Electronic Music other: Guitar
Written January 19 2008 , Tags: guitar, electri, acoustic
I have made my decison and im going to buy a guitar (electric or acoustic, i dont have made up my mind yet).
This is ofcourse a strange buy because i dont even know how to play, i have dedicated myself to electronic and drum stuff, but now buying a guitar its all i want.
So ive beguin to search some info about this , and ive found so far tons of usefull information about booth (electric and acoustic), the woods that guitars a made off the freets etc..etc..
But im a beguinner and i dont know nothing about this world, a word of advice a story or just comments would a reaaly help for me.
I have also made asearch abou the prices and im willing to spent about 200 euros aproximatly 300 dollars.
If you have an opinion about a cool guitar just spoke out.
oh and avoid floating tremolos for now as they can be a nightmare to setup
and change stings.
save that for later ;-)
it takes a long time to learn how to play guitar. i always tell people to think about it like they'd think about loosing 150lbs: don't expect much for your work, but work really hard and in 6mo you'll be very pleased. Expect too much right away and you'll just quit.
I'm in a similar situation, been doing electronic music for almost 15 years and I'm brand new to guitar. I'm not really that into guitar sounds, but I need another instrument class for college, and my piano skills aren't that great. I certainly prefer electric to acoustic, so I bought an Epiphone Les Paul special II, for $150 US. It has some decent reviews online, plus I can mod it with Gibson parts in the future if I decide to keep up with it.
pretty much any guitar in the 200$> range is customizible like legos.
just to reiterate: mexican telecaster. cheapest, best built, most flexible (tone-wise).
i disagree with madeofoak.
teles have 2 pickups, a strat 3, with 5 different switch settings.
So thats strat 5 different tones. Tele 3 tones?
but yeah go with the mexican labour.
I wouldn't suggest going with an acoustic guitar. At $300 you're going to have a tough time finding something that will sound good, have decent volume, and be in tune in all positions of the neck. If you do go with acoustic and know that you will probably continue playing and will get a better instrument later, I'd suggest going for a dreadnaught guitar instead of a classical. The frets are wider and the nylon strings are easier to play since they require less strength, but it won't necessarily prepare you for playing on other instruments. Learn on something that will help build your callouses and finger/wrist strength.
If you went with an electric, you can find any number of guitars that will sound decent within your price range, and the guitar will be much more customizable in the future. You can always replace pickups and necks if you find that you want something different, and action, truss rod adjustment, and intonation setting are pretty easy to do with most models. I agree that you should have your guitar set up by a pro at first so you know how it's supposed to feel since guitars tend to come from the factory or store with some pretty messed up settings. After that, though, get a book and start learning how to set up your instrument. It'll teach you what all the parts do, how they work, and how to make minor repairs (plus how to string a guitar properly which usually accounts for people's trouble with intonation).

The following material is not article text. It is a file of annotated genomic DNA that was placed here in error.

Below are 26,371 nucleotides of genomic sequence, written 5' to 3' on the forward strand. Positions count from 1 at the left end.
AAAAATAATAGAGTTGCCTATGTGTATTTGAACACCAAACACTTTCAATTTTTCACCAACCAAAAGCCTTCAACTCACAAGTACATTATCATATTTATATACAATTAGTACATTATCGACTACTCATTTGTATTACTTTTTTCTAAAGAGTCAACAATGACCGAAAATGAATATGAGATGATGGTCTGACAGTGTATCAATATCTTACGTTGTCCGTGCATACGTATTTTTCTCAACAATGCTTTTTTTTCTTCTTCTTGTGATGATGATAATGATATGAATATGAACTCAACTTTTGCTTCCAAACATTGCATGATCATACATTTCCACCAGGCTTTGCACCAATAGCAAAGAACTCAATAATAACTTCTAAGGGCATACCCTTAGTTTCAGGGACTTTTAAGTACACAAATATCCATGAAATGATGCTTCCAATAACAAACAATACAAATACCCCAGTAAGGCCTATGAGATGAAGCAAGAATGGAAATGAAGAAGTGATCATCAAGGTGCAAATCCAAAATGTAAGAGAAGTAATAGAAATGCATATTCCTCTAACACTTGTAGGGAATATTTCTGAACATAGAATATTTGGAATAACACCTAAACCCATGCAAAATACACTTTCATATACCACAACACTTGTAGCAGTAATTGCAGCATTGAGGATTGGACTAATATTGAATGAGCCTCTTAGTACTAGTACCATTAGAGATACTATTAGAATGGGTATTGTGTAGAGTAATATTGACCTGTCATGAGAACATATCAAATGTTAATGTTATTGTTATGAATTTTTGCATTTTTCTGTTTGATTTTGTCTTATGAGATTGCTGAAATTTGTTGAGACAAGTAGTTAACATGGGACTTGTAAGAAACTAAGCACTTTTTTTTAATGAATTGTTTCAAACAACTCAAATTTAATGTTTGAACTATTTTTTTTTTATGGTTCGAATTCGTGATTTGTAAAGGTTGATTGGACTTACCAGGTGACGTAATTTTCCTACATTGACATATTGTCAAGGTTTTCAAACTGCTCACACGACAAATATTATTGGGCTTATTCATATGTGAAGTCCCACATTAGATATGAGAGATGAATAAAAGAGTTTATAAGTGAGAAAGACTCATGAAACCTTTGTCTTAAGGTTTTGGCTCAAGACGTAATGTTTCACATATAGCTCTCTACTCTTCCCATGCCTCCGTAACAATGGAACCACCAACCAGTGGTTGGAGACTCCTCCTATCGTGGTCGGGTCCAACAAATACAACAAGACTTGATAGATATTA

I'd like to suggest epiphone guitars over the mexi-strats. I believe most epiphones are made in korea (gasp) but the guitars that I've played are all pretty solid, and the humbuckers have a FAT tone without having to worry about all the noisy buzzing issues of the strats. Obviously this is more of a personal call though.
Final bit of advice...DO NOT buy anything without playing it first. It's usually suggested to play the actual instrument you want to buy at the store, not order one online since all instruments have different personalities and yadda yadda...but with a lower end guitar it probably won't make that much of a difference. Take your time...Go to a few places and play as many models as you can get your hands on. I'd even try messing around with instruments slightly outside of your price range so you can get a feel for the difference in quality. This will help give you a more solid idea of what guitar has bang for it's buck...you'll start picking up on how different models feel in your hands and all that.
When you're actually going to buy the bloody thing, try to find someone who knows guitars to check it out just to make sure the price is decent. A lot of stores jack sticker prices up, but a lot of times are willing to wheel and deal if you call them out on it.
if you learn on an acoustic, you'll find an electric really really easy to play.
if you learn on electric, you'll find an acoustic really really difficult to play.
just my $0.02.
i think that depends on whether you're strumming all the time.
btw most epiphone's are made in china now. So if you find a korean made guitar, go get it!
After viewing the opinions posted here i have decided and yesterday i have bought this one
I have also tried a couple of others guitars in the shop, but this one felt good on my hands.
I have pay attention to body and neck woods, this one i think suited me fine.
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